|Unanimous Support for Sulivan School's Academy Plans|
As council claims majority of "parents" back closure plans
Supporters of Fulham's Sulivan Primary School have unanimously backed a proposal for the school to become an academy at a packed meeting on Monday October 21.
The move to academy status has been proposed by Head Teacher Wendy Aldridge and Chair of Governors Rosie Wait as an alternative to Hammersmith and Fulham Council's plans to close the school, moving the pupils to share New King's School on New King's Road and thus freeing the site for the new Fulham Boys' Free School, a Church of England secondary school which would eventually have 800 pupils.
You can read about more about the proposal here.
The meeting on Monday followed the council's publication of a report on its three month public consultation on proposals to amalgamate the two primaries to make way for the free school.
The report showed that a large majority of local people were against the proposal. In all, 2,226 responses disagreed with the plan, with 1,367 in favour.
The report acknowledges that opinion is divided but claims that a majority of "parents" support the plans - 1,107 for compared with 1,036 against. However, of those parents supporting the plans, only 60 were associated with the affected schools - 23 from Sulivan and 37 from New King's - while 1,047 were from "other" schools. The report says that these "other" favourable responses were largely from those associating themselves with Fulham Boys' Free School.
The report reveals that responses disagreeing with the proposal were received from PRARA (the Peterborough Road and Area Residents Association)
The Fulham Society, City Events Ltd. the Polo in the Park organisers, H&F Liberal
There was also a letter from ex-Council Leader Stephen Greenhalgh, who is Chair of Governors at The Federation of Hurlingham and Chelsea Secondary School and Langford Primary School.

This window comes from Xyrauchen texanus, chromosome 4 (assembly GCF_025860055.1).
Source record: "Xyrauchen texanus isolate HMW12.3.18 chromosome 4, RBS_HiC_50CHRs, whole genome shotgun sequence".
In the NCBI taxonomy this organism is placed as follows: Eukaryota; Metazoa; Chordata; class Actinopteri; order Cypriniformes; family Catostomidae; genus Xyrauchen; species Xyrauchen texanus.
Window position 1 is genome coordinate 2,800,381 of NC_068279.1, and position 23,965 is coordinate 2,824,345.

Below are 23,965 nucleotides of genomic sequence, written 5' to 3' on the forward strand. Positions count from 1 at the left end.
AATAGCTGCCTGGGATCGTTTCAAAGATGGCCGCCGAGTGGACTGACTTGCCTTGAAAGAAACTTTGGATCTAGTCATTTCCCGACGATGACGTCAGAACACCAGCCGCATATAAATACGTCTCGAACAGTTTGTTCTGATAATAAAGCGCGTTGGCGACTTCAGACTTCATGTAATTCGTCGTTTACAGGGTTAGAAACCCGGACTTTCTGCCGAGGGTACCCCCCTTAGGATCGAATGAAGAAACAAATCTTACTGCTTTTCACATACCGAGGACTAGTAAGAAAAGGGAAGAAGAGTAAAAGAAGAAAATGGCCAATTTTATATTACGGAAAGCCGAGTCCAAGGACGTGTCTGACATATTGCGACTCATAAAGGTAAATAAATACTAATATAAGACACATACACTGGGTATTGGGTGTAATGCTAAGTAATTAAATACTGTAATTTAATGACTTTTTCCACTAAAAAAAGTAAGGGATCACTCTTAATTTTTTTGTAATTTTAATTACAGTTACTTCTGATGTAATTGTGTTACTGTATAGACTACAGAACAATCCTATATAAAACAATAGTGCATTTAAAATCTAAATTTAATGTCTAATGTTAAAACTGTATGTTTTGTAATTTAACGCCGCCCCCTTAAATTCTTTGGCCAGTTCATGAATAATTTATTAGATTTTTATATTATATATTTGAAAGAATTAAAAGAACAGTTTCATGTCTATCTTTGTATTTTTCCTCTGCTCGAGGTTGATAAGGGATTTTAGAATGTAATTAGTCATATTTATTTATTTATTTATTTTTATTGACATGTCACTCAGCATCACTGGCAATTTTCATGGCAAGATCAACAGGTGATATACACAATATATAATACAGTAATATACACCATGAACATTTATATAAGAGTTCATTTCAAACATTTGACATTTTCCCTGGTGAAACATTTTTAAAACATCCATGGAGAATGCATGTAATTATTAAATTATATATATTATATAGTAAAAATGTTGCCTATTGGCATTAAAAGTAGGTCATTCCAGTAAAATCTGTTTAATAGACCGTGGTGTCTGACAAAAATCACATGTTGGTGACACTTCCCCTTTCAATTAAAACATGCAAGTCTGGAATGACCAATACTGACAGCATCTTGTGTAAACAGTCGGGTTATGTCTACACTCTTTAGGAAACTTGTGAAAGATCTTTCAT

This letter did not address the issue of the school closure, but expressed the Federation Governing Body's concern about the proposal to locate Fulham Boys' School within 400 yards of Hurlingham and Chelsea, and asked the council to consider alternative sites north of New King's Road or east of Wandsworth Bridge Road. It did not specify the locations of those sites.
The report records that two favourable submissions (agreeing with the proposal) were received from the Chair of Governors and Headteacher of New King’s and Greg Hands, MP for Chelsea and Fulham.
Hammersmith and Fulham Council says that residents now have until November 29 to submit further representation, after which the council's Cabinet will take a final decision on whether or not to proceed with the plan.
Education cabinet member, Councillor Georgie Cooney says: " There is clearly a large response from people associated with Sulivan school who have passionate views against the proposal. That is very understandable.
" However we have to take a wider view and look at what is best for all families, right across the borough and we have to be able to take difficult decisions in response to the needs and wishes of all parents. The strength of the response on both sides of this issue has led us to decide to continue to the next phase of the process."
The campaign to save the Fulham school began after Hammersmith and Fulham Council asked people for their views on a proposal to amalgamate two small primary schools in Fulham - Sulivan and New King's - which the council says would "create a combined school with better facilities, offering a richer educational experience".
The council's announcement made it clear the proposal would mean using the New King's site on New King's Road, saying it would provide up to £2 million to redesign and re-equip it with the latest teaching facilities.
This, says the council would have the "added benefit" of releasing the Sulivan school site to be used by Fulham Boys Free School. This school has been given the go ahead by the Government to offer 120 secondary places per year, but has been forced to postpone its proposed opening this September because it has not found a suitable site.
Save Our Sulivan campaigners are now asking local people to sign in support of the school's plans to become an academy at their website, saveoursulivan.org.
October 22, 2013